HIT developers make progress in certifying to 2015 Edition criteria
The Office of the National Coordinator for Health IT has released two data visualizations that display HIT developers’ progress in certifying to the 2015 Edition certification criteria, along with comparable statistics on the approximate share of eligible hospitals and clinicians who use the technology.
According to ONC’s data, developers have made significant progress toward certifying to the 2015 Edition’s Base EHR Definition criteria—which focuses on a core set of capabilities that all users of certified HIT should possess. And, among those developers that haven’t yet achieved the Base EHR Definition, most are only one or two certified criteria away, reports the agency.
The Base EHR Definition includes the following capabilities:
- Patient demographic and clinical health information, such as medical history and problem lists
- Capacity to provide clinical decision support
- Capacity to support physician order entry
- Capacity to capture and query information relevant to healthcare quality, and
- Capacity to exchange electronic health information with, and integrate such information from, other sources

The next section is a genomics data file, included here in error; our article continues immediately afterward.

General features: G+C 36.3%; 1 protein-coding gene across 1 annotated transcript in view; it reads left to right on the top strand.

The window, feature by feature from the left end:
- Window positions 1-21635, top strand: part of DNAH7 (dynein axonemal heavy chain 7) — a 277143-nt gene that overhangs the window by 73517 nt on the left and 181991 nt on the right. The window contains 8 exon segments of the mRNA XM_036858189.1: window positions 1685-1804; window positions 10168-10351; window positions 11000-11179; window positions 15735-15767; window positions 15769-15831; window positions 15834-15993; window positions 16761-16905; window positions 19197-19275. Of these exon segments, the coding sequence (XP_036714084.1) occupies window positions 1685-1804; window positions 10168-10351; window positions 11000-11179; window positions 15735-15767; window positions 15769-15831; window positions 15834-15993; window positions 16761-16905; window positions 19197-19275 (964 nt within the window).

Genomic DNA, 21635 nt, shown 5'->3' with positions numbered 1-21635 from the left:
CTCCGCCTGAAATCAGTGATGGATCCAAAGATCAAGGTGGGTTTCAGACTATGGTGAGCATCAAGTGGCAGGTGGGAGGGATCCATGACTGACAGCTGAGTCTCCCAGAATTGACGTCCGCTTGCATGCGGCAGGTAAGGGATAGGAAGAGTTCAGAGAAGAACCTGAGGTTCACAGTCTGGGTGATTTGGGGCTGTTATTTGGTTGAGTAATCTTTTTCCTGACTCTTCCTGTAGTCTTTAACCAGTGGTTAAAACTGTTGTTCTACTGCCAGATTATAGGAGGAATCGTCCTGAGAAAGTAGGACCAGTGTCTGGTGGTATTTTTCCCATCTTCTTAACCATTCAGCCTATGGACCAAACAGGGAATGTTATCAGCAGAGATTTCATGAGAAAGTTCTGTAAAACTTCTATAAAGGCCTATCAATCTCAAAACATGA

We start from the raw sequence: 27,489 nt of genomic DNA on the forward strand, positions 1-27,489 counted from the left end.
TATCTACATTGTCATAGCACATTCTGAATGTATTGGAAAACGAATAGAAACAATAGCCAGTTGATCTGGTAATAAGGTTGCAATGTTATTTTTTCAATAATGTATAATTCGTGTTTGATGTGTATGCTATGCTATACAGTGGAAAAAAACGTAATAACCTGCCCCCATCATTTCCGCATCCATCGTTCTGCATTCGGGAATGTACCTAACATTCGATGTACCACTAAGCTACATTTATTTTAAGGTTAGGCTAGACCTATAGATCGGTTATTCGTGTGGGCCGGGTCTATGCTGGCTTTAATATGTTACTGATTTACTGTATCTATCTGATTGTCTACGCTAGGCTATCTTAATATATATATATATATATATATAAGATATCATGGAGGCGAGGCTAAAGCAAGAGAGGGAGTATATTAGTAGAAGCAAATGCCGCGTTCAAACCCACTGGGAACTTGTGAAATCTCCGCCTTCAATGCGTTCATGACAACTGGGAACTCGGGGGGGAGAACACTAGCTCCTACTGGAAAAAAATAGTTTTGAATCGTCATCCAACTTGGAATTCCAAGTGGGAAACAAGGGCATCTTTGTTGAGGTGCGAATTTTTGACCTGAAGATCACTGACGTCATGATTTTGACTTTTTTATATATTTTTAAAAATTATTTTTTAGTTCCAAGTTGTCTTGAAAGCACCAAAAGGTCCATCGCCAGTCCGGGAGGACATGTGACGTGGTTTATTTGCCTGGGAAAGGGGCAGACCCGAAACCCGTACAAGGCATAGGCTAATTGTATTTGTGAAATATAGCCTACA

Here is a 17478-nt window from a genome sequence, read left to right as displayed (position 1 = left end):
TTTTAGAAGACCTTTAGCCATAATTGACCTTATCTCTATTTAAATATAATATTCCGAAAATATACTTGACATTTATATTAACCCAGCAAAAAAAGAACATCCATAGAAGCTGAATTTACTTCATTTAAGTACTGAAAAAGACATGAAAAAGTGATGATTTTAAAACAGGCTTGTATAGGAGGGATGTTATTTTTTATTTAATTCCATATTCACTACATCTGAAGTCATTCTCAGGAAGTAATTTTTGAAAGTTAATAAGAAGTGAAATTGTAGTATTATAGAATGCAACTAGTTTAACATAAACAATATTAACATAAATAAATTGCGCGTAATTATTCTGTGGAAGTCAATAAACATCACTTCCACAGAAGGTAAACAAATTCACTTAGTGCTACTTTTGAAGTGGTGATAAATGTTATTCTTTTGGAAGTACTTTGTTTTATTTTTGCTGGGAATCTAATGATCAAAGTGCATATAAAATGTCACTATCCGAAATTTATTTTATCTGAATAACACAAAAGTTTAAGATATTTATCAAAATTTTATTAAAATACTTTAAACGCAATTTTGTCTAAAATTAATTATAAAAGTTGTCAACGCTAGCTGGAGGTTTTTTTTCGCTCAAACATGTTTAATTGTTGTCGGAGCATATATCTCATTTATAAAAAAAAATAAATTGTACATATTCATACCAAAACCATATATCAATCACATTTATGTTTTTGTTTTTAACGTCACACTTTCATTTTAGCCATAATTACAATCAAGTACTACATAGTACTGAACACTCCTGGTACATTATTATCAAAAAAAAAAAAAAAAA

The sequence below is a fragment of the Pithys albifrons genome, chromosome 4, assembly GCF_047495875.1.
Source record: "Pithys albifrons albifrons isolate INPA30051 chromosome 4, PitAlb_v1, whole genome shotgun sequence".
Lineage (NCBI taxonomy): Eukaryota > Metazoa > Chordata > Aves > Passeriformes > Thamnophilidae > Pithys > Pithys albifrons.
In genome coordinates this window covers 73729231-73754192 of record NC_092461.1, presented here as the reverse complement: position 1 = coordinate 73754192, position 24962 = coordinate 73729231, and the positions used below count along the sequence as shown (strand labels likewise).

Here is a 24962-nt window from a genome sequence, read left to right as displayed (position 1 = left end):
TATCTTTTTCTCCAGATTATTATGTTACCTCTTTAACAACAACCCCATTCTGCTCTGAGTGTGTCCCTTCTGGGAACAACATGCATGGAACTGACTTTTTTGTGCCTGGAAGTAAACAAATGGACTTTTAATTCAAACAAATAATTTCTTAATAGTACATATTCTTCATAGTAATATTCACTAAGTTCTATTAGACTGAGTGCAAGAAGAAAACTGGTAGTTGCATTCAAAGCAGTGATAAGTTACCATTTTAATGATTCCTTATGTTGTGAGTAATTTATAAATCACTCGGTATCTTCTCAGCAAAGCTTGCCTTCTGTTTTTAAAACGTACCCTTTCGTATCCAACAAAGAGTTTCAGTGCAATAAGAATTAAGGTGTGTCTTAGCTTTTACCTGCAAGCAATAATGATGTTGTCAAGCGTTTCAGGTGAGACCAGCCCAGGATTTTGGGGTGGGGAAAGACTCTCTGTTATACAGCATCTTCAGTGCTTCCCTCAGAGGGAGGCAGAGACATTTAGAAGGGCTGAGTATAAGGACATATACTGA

Steve Posnack, director of ONC’s Office of Standards and Technology, co-authored a blog this week explaining that the agency used the subset of 2015 Edition certification criteria required to meet the Base EHR Definition as a “proxy” for developers’ overall certification progress.
“This subset serves as a good proxy because all eligible hospitals and clinicians must have health IT certified to these criteria in order to ultimately have Certified EHR Technology,” wrote Posnack and his colleagues. “Next we matched health IT developers with data from the Centers for Medicare & Medicaid (CMS) Medicare EHR Incentive Program attestations to approximate the proportion of all healthcare providers that use a developer’s certified technology. Through combining this data we are able to visualize the progress of health IT developers toward 2015 Edition certification and the approximate share of their users.”
Nonetheless, the ONC officials were quick to point out that these “market estimates” do not perfectly capture the entire HIT market.
“The data presented in these visualizations is limited to just those hospitals and clinicians who have participated in the CMS Medicare EHR Incentive Program,” they contend. “Further, the data does not distinguish between different health IT markets such as those for specialists or those that focus on particular health IT functionalities, such as privacy and security, quality measurement, and health information exchange.”
Details on how ONC determined its estimates are documented here in the data visualizations.